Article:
Monthly Archives: December 2010

  • Ringing in the New Year: Holiday Hours at LL

    Holiday Hours - Our office will be closed on Monday, January 3, 2011, so that our employees may celebrate the New Year with their loved ones. We will reopen for business as usual on Tuesday, January 4. In the meantime, you may still continue to use our online quoting system & place online orders. Happy New Year!

  • Barb Tarbox's Image to Appear on Canadian Cigarette Labels to Deter Smokers

    Canada's Federal Health Minister, Leona Aglukkaq, recently announced the new warning label requirements for cigarette packaging. The labels will be more graphic, take up 75 percent of the pack and include the phone number to a anti-smoking hotline.

    The graphic images appearing on the labels will be of Barb Tarbox, emaciated and on her death-bed. Tarbox died in 2003 of lung cancer and her image was captured by Edmonton Journal photojournalist, Greg Southam. The caption by her image reads, "This is what dying of lung cancer looks like. Barb Tarbox died at 42 of lung cancer caused by smoking."

    According to Tarbox's family and Southam, she would be pleased with Canada's decision to use her image.

    "In fact, I know exactly what she would say," said Southam to the source.

    "Her favorite expression was, 'Phenomenal.' She would really mean it now. It took way too long for this to happen, but they've made the right decision," he added.

  • Yum! Brands Announces Long Term Sustainable Packaging Goals

    Yum! Brands, the parent company of KFC, Pizza Hut, Taco Bell and Long John Silver's fast food chains, has announced its global packaging sustainability strategy, which focuses on reducing and recycling, in its 2010 Corporate Social Responsibility Report.

    "Our commitment to corporate social responsibility is helping us achieve our vision of building The Defining Global Company that Feeds the World," David Novak, chairman and CEO of Yum! Brands, said to Packaging Digest.

    "We believe that our strongest impact and contribution to sustainability lies in the critical parts of our business, the success and diversity of our associates, feeding people, health and nutrition, our supply chain, the environment and community development," he added.

    The company outlined its sustainability in the report, citing that its U.S. brands use napkins made from 100 percent recycled content and have molded fiber drink cup carriers.

    Over the last year, KFC became the first fast-food restaurant to introduce a reusable food container. In the new year, KFC plans to reduce its foam packaging by 62 percent and its total plastic use by 17 percent.

  • Fiji to Ban Labels Written in Foreign Languages

    Fiji will implement laws in the new year to make sure that food products imported into the country do not have labels bearing foreign languages.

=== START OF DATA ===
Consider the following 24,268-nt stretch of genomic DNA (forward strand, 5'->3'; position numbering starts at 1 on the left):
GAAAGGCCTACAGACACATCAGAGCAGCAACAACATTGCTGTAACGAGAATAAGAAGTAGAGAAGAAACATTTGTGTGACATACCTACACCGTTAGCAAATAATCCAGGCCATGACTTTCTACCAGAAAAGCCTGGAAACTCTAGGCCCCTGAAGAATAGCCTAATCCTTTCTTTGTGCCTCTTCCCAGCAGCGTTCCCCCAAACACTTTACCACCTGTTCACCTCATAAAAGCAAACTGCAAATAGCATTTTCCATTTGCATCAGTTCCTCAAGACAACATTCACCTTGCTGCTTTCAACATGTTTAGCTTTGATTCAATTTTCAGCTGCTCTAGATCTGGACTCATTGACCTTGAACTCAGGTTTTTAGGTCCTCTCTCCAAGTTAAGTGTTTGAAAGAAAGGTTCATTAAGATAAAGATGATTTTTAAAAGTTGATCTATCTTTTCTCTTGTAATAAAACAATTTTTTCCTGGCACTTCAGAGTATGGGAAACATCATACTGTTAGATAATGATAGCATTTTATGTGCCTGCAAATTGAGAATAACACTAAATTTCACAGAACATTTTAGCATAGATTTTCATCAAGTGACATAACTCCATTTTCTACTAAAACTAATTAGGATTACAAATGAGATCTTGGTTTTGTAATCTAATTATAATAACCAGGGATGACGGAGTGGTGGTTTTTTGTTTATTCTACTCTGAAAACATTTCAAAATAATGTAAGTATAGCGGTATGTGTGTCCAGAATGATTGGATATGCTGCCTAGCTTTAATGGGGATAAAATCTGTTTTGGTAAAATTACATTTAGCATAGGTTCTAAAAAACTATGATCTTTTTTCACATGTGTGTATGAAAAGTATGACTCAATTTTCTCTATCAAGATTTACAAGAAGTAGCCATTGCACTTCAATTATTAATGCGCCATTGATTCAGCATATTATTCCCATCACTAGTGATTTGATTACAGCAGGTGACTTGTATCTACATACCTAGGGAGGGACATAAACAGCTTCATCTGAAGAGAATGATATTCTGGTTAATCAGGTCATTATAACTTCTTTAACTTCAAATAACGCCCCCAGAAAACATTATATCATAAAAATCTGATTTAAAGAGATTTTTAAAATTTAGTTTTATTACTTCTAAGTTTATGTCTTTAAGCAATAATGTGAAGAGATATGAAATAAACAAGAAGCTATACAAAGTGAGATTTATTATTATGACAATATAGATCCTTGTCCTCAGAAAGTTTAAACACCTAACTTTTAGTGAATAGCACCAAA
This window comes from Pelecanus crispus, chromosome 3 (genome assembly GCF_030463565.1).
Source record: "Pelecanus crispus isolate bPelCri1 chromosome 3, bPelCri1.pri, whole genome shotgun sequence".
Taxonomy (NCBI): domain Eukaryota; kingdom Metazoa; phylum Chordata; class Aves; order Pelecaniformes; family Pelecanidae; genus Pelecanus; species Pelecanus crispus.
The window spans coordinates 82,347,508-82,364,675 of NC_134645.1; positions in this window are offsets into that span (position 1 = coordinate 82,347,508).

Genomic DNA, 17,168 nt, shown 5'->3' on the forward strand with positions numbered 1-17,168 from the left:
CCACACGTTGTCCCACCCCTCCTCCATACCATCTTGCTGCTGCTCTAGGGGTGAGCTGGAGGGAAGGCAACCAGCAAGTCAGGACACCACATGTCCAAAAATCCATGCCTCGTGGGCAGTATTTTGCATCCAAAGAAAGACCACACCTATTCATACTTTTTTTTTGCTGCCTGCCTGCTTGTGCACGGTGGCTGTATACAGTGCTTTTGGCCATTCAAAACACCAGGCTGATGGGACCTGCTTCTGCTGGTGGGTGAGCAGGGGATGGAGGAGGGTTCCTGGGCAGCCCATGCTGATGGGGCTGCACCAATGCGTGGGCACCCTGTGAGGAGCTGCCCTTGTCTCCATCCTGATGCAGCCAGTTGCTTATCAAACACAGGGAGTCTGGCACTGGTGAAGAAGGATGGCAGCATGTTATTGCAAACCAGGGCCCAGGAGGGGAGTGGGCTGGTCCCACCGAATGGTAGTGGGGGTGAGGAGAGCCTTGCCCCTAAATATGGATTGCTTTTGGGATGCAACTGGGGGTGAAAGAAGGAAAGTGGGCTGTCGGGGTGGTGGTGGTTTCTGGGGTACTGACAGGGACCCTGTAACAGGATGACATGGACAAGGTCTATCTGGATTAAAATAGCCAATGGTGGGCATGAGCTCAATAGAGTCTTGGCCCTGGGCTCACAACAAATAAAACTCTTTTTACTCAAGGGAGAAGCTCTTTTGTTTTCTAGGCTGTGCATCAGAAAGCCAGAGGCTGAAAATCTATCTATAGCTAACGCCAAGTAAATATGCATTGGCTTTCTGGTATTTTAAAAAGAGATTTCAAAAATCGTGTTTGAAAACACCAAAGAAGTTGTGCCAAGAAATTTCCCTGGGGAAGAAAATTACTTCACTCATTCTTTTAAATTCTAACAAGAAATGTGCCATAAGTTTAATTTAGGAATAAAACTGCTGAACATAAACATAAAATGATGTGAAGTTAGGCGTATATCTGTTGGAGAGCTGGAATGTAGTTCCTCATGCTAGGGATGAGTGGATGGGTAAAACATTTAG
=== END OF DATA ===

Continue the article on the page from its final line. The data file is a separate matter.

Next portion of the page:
According to the website Fijivillage News, the Ministry of Health issued instructions to all manufacturers and retailers requiring them to remove any labels that had instructions in foreign languages from their shelves. Because of the language barrier, consumers are unable to read important information such as expiration dates and product ingredients.

    The issue should have been resolved years ago, said Aiyaz Sayed-Khiayum, Attorney General and Minister for Trade in Fiji, to the source. He also confirmed that the Ministry of Health is looking into the current regulations and will be amending them in order to stop the importation of items bearing foreign labels.

    In addition to food items, the source reported that it had found household items, such as cooking appliances and electrical appliances, that had labels with instructions written in foreign languages, potentially leaving consumers misinformed on how to properly operate them.

  • English Council Sues Supermarket for Excessive Packaging

    Citizens in Lincolnshire, England, recently took supermarket chain Sainsbury's to court for the "excessive packaging" of its high-priced and overly packaged premium cuts of meat.

    According to The New York Times, the Lincolnshire County Council sued the chain for packing its Taste the Difference Slow Matured Ultimate Beef Roasting Joint in layers of plastic, cardboard and Styrofoam. At nearly $9 per pound the cut is considered a luxury item and sold plastic-wrapped on a PET tray, under a clear plastic cover and wrapped in a cardboard sleeve.

    All the excess packaging violated British regulations that first went into effect in 2003 in an attempt to reduce landfill waste. Rules were strengthened two years ago, requiring manufacturers to keep packaging to a minimum for "products' safety, hygiene and consumer acceptance," according to the source.

    Two days before the court date, the council dropped the case because the grocery store had responded by reducing its packaging by more than half.

  • New Nutrition Labels Will Appear on 40 Cuts of Meat in 2012

    The U.S. Department of Agriculture has instituted a new rule that will require the labels of 40 of the most common cuts of meat to disclose nutritional information.

    Beginning January 1, 2012, labels on common cuts of poultry, pork, beef and lamb will now inform consumers of a product's number of calories, calories from fat, total grams of fat and saturated fat. The labels will also include information about protein, cholesterol, sodium and vitamins in the meat, The Los Angeles Times reported.

    "We need to do all we can to provide nutrition labels that will help consumers make informed decisions," said Tom Vilsack, Agriculture Secretary, to Bloomberg.

    Included in the requirement are raw, single-ingredient meat and poultry such as whole or boneless chicken breasts and beef cuts such as brisket, tenderloin and hamburger.

    The new rule is being implemented to help Americans make healthier, more informed decisions regarding the meat they purchase. Much of the decision comes as a result of consumer advocates' and lawmakers' fight against obesity.

  • Australian Fresh Juice Labeling Deemed Misleading, Forced to Rename and Rebrand

    Berri Australian Fresh juice is renaming and rebranding itself to Australian Grown after the Australian Competition and Consumer Commission raised issue with the product's fresh squeezed juice being mixed with juice that had been kept in cold storage for up to one year.

    In addition to the name change, the product's label will clearly state that the contents contain a blend of fresh, reconstituted and sometimes stored juice, according to Australia's The Herald Sun.

    "Some consumers may be prepared to pay a premium for fresh products," said Graeme Samuel, chairman of the ACCC, to the source.

    "Companies wanting to take advantage of consumer preference for fresh products have to be very careful that they do not make misleading claims," he added.